A Monochrome monitor is a type of CRT computer monitor in which computer text and images are displayed in varying tones of only one color, as apposed to a color monitor that can Display text and images in multiple colors. They were very common in the early days of computing, from the 1960s through the 1980s, before color monitors became popular. They are still widely used in applications such as computerized cash register systems, owing to the age of many registers. Green screen was the common name for a Monochrome monitor using a green “P1” phosphor screen; the term is often misused to refer to any block mode Display terminal, regardless of color, e.g., IBM 3279, 3290.
An open Schneider MM12 from 1988. It uses a GoldStar Type 310KGLA amber tube.
Unlike color monitors, which Display text and graphics in multiple colors through the use of alternating-intensity red, green, and blue phosphors, Monochrome monitors have only one color of phosphor (mono means “one”, and chrome means “color”). All text and graphics are displayed in that color. Some monitors have the ability to vary the brightness of individual pixels, thereby creating the illusion of depth and color, exactly like a black-and-white television.
Typically, only a limited set of brightness levels was provided to save Display memory which was very expensive in the ’70s and ’80s. Either normal/bright or normal/dim (1 bit) per character as in the VT100 or black, dark gray, light gray, white (2bit) per pixel like the NeXT MegaPixel Display.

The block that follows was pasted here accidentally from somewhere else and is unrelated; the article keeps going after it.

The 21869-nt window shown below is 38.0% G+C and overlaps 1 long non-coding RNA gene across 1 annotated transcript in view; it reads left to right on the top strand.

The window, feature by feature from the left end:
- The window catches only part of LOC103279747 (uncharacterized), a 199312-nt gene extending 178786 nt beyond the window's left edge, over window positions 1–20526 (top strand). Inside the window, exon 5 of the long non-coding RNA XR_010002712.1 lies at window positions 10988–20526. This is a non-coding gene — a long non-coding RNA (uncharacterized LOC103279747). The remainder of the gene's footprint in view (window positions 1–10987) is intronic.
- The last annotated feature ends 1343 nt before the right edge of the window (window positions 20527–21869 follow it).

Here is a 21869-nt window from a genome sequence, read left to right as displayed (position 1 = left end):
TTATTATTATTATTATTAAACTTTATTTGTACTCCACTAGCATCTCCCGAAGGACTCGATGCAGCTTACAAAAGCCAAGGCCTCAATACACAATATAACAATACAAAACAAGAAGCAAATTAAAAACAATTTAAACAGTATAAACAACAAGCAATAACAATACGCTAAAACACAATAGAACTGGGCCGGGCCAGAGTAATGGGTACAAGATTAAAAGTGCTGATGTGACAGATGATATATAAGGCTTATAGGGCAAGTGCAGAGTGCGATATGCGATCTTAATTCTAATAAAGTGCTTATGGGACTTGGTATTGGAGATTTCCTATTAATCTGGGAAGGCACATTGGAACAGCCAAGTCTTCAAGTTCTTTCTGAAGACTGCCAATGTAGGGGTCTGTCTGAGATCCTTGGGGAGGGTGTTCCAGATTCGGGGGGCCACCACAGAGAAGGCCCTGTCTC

Monochrome monitors are commonly available in three colors: if the P1 phosphor is used, the screen is green monochrome. If the P3 phosphor is used, the screen is amber monochrome. If the P4 phosphor is used, the screen is white monochrome (known as “page white”); this is the same phosphor as used in early television sets. An amber screen was claimed to give improved ergonomics, specifically by reducing eye strain; this claim appears to have little scientific basis.
Well-known examples of early monochrome monitors are the VT100 from Digital Equipment Corporation, released in 1978, the Apple Monitor III in 1980, and the IBM 5151, which accompanied the IBM PC model 5150 upon its 1981 release.
The 5151 was designed to work with the PC’s Monochrome Display Adapter (MDA) text-only graphics card, but the third-party Hercules Graphics Card became a popular companion to the 5151 screen because of the Hercules’ comparatively high-resolution bitmapped 720×348 pixel monochrome graphics capability, much used for business presentation graphics generated from spreadsheets like Lotus 1-2-3. This was much higher resolution than the alternative IBM Color Graphics Adapter 320×200 pixel, or 640×200 pixel graphic standard. It could also run most programs written for the CGA card’s standard graphics modes. Monochrome monitors continued to be used, even after the introduction of higher resolution color IBM Enhanced Graphics Adapter and Video Graphics Array standards in the late 1980s, for dual-monitor applications.